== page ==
Simple question about: ~
Larry Jones
scjones at sdrc.UUCP
Wed Jan 27 14:57:33 AEST 1988
In article <1620006 at hpcilzb.HP.COM>, tedj at hpcilzb.HP.COM (Ted Johnson) writes:
>
> Could someone please explain why the following statements both give the
> same answer?
>
> x = -y -1;
> x = ~y;
Congratuations! You've just discovered "two's complement". This is the system
that most current computers use for representing integer values. To fully
understand it, you need to first understand "one's complement".
In the one's complement, the negative of a number is represented by negating
each bit of the number. For example, if you have the number 12 (00001100)
then -12 is (11110011). This is called one's complement since adding a
number to its negative results in a one in each bit position. This is what
the ~ operator does, it complements each bit in a number.
Although one's complement is a simple and easily understandable system, it has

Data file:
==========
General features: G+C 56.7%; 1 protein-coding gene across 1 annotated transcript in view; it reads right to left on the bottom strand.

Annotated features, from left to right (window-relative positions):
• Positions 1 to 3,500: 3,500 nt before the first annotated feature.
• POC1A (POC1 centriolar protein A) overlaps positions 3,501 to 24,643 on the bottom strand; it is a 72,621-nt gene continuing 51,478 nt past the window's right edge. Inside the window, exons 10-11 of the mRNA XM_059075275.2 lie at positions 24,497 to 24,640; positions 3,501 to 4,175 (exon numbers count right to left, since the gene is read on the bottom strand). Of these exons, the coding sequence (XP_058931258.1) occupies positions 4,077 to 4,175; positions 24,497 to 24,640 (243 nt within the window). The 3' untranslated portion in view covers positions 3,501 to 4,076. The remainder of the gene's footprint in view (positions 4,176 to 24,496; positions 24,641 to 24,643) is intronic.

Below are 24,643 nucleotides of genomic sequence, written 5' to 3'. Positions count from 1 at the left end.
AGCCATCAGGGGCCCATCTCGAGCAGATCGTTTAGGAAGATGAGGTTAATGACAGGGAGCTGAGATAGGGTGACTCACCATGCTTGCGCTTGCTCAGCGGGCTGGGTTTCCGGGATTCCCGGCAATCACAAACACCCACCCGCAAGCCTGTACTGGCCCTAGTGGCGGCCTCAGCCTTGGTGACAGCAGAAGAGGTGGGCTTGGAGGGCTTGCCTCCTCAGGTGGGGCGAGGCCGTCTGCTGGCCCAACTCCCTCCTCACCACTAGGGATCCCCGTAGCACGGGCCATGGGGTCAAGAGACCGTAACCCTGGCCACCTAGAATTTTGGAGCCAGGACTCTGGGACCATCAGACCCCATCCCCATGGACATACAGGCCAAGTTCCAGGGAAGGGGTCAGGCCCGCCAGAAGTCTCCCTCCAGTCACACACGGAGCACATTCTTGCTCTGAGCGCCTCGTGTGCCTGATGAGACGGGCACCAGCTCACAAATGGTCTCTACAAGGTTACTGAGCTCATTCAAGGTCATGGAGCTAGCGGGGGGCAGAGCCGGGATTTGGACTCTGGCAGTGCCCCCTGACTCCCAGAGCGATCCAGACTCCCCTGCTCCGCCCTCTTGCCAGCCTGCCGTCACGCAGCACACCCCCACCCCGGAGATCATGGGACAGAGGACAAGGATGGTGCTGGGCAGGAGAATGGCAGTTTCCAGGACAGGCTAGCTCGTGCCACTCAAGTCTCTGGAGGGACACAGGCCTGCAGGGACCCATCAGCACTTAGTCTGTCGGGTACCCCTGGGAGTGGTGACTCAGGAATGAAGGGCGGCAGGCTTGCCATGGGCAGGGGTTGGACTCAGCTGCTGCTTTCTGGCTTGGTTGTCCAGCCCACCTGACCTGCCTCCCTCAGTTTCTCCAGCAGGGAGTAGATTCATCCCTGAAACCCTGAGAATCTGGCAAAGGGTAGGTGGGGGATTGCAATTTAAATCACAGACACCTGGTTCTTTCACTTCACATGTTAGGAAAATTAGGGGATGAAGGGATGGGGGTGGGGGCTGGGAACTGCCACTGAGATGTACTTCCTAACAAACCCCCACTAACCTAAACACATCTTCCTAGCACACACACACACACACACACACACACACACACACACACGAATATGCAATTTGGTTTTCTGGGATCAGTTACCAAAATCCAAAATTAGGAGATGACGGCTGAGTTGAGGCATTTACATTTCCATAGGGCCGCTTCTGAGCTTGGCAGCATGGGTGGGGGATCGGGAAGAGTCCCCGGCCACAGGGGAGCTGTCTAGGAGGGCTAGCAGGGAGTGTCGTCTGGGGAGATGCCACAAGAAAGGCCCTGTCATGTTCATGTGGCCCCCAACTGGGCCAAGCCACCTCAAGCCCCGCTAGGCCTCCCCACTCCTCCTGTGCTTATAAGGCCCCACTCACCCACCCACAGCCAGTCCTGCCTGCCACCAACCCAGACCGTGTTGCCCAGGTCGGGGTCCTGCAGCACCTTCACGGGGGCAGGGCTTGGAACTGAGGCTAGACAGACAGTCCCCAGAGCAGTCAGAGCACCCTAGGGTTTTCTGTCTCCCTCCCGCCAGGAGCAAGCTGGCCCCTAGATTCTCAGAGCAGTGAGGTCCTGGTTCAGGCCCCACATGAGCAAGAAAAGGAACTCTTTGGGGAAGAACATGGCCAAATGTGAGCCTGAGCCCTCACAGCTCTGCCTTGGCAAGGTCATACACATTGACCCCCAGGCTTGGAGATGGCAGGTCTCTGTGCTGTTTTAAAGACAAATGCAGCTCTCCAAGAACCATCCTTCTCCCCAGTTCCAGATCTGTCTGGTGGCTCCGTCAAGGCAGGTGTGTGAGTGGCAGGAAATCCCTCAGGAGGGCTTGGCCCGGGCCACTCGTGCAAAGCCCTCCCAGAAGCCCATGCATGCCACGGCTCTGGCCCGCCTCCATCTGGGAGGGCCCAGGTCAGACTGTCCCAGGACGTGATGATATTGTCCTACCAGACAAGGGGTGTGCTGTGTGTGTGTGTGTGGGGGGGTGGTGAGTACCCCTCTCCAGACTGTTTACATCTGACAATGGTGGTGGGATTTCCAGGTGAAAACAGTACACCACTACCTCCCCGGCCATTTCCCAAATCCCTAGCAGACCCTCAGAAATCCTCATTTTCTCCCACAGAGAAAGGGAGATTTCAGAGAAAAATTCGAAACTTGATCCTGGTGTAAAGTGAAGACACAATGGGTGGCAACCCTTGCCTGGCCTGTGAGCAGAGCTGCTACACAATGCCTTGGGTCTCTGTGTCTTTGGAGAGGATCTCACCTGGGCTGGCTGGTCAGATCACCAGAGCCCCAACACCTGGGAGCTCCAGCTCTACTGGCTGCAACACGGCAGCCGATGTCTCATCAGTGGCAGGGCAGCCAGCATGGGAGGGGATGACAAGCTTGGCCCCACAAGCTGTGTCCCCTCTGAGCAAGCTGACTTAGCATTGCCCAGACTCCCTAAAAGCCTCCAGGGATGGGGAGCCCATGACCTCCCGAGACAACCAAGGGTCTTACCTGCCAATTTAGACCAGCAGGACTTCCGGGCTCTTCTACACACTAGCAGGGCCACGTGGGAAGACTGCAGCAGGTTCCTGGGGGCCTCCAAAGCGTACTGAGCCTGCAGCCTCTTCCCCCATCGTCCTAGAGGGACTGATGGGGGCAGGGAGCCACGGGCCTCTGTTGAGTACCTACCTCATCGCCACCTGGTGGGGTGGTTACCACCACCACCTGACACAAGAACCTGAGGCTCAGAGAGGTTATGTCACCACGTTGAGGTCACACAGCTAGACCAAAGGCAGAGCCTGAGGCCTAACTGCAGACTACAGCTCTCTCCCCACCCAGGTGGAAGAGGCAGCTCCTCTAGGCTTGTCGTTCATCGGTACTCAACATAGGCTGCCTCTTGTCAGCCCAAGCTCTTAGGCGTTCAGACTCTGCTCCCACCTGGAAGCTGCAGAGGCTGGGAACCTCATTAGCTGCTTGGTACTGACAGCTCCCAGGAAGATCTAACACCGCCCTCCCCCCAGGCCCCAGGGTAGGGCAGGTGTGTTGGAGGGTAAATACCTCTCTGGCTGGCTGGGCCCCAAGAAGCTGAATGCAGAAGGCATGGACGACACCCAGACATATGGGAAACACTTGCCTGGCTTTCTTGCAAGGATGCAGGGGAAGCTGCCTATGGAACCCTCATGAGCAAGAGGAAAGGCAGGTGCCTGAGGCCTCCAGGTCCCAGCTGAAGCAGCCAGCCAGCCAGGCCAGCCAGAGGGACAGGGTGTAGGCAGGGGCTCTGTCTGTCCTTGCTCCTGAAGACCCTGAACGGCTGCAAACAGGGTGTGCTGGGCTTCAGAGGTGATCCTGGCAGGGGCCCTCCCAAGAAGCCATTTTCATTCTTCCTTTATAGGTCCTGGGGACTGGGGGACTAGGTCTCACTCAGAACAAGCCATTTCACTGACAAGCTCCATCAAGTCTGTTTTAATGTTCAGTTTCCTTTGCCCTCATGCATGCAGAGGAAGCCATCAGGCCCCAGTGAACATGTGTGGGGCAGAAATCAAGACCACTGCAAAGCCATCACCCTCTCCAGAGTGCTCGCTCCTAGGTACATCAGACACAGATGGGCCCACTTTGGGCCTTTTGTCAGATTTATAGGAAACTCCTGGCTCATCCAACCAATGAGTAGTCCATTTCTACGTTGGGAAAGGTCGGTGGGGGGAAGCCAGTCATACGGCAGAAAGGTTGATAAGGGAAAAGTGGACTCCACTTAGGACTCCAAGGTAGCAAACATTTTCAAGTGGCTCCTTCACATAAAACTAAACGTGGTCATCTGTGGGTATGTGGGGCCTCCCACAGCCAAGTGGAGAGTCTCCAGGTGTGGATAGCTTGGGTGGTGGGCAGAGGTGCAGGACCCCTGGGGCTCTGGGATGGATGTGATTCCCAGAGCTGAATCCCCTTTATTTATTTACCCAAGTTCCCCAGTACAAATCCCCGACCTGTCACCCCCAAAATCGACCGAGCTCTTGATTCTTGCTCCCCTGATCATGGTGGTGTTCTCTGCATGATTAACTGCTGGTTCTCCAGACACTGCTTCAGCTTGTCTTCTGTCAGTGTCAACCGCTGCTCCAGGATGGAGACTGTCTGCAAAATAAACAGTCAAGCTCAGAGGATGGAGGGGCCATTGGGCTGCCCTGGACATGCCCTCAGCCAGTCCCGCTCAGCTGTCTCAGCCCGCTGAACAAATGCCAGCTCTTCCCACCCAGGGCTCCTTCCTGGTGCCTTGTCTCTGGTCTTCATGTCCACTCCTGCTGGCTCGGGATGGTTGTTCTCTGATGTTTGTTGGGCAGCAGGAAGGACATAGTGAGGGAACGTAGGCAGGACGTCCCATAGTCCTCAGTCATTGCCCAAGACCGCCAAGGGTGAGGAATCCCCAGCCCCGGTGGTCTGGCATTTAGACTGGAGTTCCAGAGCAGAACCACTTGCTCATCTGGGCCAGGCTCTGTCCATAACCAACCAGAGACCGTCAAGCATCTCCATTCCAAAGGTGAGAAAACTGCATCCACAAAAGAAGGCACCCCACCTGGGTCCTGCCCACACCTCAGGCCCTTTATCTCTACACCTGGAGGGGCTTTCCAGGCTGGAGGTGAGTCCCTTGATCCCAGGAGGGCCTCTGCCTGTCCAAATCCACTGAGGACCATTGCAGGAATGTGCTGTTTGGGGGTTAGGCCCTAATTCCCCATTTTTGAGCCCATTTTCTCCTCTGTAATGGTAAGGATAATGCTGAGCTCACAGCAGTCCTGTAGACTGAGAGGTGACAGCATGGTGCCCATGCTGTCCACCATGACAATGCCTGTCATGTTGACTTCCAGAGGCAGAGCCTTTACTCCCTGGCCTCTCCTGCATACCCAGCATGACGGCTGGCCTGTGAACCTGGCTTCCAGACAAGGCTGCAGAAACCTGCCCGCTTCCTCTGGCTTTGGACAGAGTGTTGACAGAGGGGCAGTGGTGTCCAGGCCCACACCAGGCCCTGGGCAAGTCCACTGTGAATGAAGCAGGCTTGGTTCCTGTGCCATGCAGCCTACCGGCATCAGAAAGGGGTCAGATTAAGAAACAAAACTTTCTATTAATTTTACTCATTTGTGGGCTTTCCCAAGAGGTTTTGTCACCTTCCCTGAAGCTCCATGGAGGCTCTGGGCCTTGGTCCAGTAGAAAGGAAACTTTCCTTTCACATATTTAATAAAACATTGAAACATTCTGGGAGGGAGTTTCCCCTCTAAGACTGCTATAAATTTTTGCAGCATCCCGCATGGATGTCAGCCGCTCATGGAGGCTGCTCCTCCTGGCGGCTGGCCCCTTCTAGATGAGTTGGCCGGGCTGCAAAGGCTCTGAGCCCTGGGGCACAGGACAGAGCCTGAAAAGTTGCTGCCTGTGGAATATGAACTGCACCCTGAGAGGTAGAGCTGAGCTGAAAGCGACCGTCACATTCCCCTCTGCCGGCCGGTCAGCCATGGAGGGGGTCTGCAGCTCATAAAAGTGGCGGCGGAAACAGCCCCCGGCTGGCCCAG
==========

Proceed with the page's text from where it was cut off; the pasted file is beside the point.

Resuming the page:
a number of disadvantages, not the least of which is that +0 and -0 each have
representations. Since most people expect to have a single representation for
zero, two's complement has become more popular. Two's complement is just like
one's complement except that after you complement each bit, you add one to the
result. Thus in two's complement notation -12 is (11110100).
So, on a two's complement machine, -y == ~y + 1 which can be rearranged into
the identity you discovered ~y == -y - 1. Please note, however, that this is
NOT portable since there are still a few machines that use one's complement
arithmetic rather than two's complement.
--
----
Larry Jones UUCP: uunet!sdrc!scjones
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